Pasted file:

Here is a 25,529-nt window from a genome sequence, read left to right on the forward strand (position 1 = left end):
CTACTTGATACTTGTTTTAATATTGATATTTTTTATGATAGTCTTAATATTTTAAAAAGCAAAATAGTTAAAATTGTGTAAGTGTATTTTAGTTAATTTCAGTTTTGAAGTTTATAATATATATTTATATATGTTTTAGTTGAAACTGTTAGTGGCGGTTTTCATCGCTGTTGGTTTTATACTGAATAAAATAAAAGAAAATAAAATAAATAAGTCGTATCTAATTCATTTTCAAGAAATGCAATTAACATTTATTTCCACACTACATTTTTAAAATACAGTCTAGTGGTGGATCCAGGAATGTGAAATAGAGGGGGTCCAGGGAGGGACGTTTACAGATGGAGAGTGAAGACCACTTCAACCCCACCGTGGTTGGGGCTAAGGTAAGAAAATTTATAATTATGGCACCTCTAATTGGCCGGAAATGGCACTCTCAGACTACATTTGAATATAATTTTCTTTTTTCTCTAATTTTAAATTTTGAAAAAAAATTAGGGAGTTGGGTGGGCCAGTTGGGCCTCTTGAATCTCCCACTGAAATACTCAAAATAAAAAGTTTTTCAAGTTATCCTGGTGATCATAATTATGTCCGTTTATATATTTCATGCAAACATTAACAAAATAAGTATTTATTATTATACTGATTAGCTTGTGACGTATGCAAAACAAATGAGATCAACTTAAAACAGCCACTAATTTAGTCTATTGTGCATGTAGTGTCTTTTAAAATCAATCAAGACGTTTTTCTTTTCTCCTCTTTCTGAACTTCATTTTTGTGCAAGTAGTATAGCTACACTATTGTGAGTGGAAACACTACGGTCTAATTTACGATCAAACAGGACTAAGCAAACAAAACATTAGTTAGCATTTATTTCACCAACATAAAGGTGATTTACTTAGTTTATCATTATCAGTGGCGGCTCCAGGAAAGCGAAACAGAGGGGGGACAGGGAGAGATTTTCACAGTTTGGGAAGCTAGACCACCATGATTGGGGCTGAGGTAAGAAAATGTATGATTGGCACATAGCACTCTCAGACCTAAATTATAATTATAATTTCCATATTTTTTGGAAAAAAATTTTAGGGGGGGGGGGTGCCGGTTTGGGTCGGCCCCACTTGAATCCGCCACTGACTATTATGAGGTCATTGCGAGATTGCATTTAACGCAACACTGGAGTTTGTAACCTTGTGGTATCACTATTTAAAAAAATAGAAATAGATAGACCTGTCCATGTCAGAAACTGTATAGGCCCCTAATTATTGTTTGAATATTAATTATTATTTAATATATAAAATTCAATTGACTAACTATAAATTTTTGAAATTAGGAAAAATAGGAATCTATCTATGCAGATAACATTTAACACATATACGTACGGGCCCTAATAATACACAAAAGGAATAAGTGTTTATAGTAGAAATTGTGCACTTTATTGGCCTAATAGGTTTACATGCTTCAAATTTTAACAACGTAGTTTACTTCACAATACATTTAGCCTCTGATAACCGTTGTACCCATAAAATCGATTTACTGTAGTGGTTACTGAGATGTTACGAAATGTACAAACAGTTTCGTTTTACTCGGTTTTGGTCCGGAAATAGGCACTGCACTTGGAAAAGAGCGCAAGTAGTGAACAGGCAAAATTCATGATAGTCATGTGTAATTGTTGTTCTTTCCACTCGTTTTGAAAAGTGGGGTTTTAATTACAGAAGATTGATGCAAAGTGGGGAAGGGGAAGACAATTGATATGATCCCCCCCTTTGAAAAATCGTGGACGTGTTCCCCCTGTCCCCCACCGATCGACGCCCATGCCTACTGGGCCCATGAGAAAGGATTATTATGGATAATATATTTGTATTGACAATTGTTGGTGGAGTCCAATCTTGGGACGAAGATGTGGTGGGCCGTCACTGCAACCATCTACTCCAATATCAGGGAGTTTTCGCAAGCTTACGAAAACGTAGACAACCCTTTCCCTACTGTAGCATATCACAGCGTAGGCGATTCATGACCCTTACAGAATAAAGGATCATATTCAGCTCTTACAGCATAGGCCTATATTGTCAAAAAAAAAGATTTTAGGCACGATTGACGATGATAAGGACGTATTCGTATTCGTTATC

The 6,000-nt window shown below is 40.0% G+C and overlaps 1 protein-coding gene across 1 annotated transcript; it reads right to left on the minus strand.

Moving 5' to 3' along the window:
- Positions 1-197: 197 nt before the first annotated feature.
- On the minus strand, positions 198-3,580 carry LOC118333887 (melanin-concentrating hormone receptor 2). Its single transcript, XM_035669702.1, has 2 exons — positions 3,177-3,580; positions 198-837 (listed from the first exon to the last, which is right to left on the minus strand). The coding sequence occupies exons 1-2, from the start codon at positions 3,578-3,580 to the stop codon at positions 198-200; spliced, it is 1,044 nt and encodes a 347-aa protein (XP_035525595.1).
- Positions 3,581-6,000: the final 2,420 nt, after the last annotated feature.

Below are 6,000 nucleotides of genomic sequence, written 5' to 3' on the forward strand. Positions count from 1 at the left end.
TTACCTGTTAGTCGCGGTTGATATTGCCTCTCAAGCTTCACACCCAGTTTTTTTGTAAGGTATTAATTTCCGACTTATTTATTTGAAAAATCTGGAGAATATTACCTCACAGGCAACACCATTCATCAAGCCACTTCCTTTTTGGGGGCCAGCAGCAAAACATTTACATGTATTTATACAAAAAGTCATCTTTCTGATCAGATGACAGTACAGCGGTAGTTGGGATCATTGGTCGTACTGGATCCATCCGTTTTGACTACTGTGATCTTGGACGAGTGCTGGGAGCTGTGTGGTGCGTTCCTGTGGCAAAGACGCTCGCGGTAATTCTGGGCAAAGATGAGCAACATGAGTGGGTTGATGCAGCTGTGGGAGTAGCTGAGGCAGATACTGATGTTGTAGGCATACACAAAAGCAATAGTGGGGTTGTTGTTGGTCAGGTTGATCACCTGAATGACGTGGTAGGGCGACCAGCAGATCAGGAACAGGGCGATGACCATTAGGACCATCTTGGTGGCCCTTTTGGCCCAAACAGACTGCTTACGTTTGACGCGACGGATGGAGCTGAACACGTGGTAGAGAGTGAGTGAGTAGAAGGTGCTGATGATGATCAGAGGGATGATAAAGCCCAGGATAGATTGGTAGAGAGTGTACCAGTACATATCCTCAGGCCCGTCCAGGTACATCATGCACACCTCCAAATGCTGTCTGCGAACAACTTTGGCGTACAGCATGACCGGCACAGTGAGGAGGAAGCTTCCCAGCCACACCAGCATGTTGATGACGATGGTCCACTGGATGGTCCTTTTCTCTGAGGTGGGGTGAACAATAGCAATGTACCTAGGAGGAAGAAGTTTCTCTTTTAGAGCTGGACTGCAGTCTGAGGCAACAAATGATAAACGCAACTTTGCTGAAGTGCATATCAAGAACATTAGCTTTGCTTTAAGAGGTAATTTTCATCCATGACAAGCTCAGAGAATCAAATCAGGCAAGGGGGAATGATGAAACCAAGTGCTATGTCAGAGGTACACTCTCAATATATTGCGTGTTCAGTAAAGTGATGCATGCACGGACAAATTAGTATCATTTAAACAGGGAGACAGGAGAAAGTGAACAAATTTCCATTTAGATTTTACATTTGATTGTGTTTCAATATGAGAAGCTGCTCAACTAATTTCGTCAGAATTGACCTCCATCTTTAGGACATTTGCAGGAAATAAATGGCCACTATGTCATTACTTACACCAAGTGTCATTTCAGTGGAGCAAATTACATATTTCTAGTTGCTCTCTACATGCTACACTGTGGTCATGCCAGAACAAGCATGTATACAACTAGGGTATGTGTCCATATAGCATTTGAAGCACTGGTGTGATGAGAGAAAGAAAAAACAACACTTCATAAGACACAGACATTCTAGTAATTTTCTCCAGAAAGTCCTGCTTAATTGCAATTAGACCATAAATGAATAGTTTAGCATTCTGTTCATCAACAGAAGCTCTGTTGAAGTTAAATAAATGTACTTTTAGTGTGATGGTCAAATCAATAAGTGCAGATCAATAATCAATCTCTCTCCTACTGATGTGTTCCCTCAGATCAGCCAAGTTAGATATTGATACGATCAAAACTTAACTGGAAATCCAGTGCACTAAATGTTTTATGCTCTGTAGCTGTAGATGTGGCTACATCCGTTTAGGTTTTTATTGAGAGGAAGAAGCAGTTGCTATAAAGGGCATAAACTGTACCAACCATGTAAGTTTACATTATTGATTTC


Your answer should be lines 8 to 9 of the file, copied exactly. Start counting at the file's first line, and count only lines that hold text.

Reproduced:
Below are 6,000 nucleotides of genomic sequence, written 5' to 3' on the forward strand. Positions count from 1 at the left end.
TTACCTGTTAGTCGCGGTTGATATTGCCTCTCAAGCTTCACACCCAGTTTTTTTGTAAGGTATTAATTTCCGACTTATTTATTTGAAAAATCTGGAGAATATTACCTCACAGGCAACACCATTCATCAAGCCACTTCCTTTTTGGGGGCCAGCAGCAAAACATTTACATGTATTTATACAAAAAGTCATCTTTCTGATCAGATGACAGTACAGCGGTAGTTGGGATCATTGGTCGTACTGGATCCATCCGTTTTGACTACTGTGATCTTGGACGAGTGCTGGGAGCTGTGTGGTGCGTTCCTGTGGCAAAGACGCTCGCGGTAATTCTGGGCAAAGATGAGCAACATGAGTGGGTTGATGCAGCTGTGGGAGTAGCTGAGGCAGATACTGATGTTGTAGGCATACACAAAAGCAATAGTGGGGTTGTTGTTGGTCAGGTTGATCACCTGAATGACGTGGTAGGGCGACCAGCAGATCAGGAACAGGGCGATGACCATTAGGACCATCTTGGTGGCCCTTTTGGCCCAAACAGACTGCTTACGTTTGACGCGACGGATGGAGCTGAACACGTGGTAGAGAGTGAGTGAGTAGAAGGTGCTGATGATGATCAGAGGGATGATAAAGCCCAGGATAGATTGGTAGAGAGTGTACCAGTACATATCCTCAGGCCCGTCCAGGTACATCATGCACACCTCCAAATGCTGTCTGCGAACAACTTTGGCGTACAGCATGACCGGCACAGTGAGGAGGAAGCTTCCCAGCCACACCAGCATGTTGATGACGATGGTCCACTGGATGGTCCTTTTCTCTGAGGTGGGGTGAACAATAGCAATGTACCTAGGAGGAAGAAGTTTCTCTTTTAGAGCTGGACTGCAGTCTGAGGCAACAAATGATAAACGCAACTTTGCTGAAGTGCATATCAAGAACATTAGCTTTGCTTTAAGAGGTAATTTTCATCCATGACAAGCTCAGAGAATCAAATCAGGCAAGGGGGAATGATGAAACCAAGTGCTATGTCAGAGGTACACTCTCAATATATTGCGTGTTCAGTAAAGTGATGCATGCACGGACAAATTAGTATCATTTAAACAGGGAGACAGGAGAAAGTGAACAAATTTCCATTTAGATTTTACATTTGATTGTGTTTCAATATGAGAAGCTGCTCAACTAATTTCGTCAGAATTGACCTCCATCTTTAGGACATTTGCAGGAAATAAATGGCCACTATGTCATTACTTACACCAAGTGTCATTTCAGTGGAGCAAATTACATATTTCTAGTTGCTCTCTACATGCTACACTGTGGTCATGCCAGAACAAGCATGTATACAACTAGGGTATGTGTCCATATAGCATTTGAAGCACTGGTGTGATGAGAGAAAGAAAAAACAACACTTCATAAGACACAGACATTCTAGTAATTTTCTCCAGAAAGTCCTGCTTAATTGCAATTAGACCATAAATGAATAGTTTAGCATTCTGTTCATCAACAGAAGCTCTGTTGAAGTTAAATAAATGTACTTTTAGTGTGATGGTCAAATCAATAAGTGCAGATCAATAATCAATCTCTCTCCTACTGATGTGTTCCCTCAGATCAGCCAAGTTAGATATTGATACGATCAAAACTTAACTGGAAATCCAGTGCACTAAATGTTTTATGCTCTGTAGCTGTAGATGTGGCTACATCCGTTTAGGTTTTTATTGAGAGGAAGAAGCAGTTGCTATAAAGGGCATAAACTGTACCAACCATGTAAGTTTACATTATTGATTTC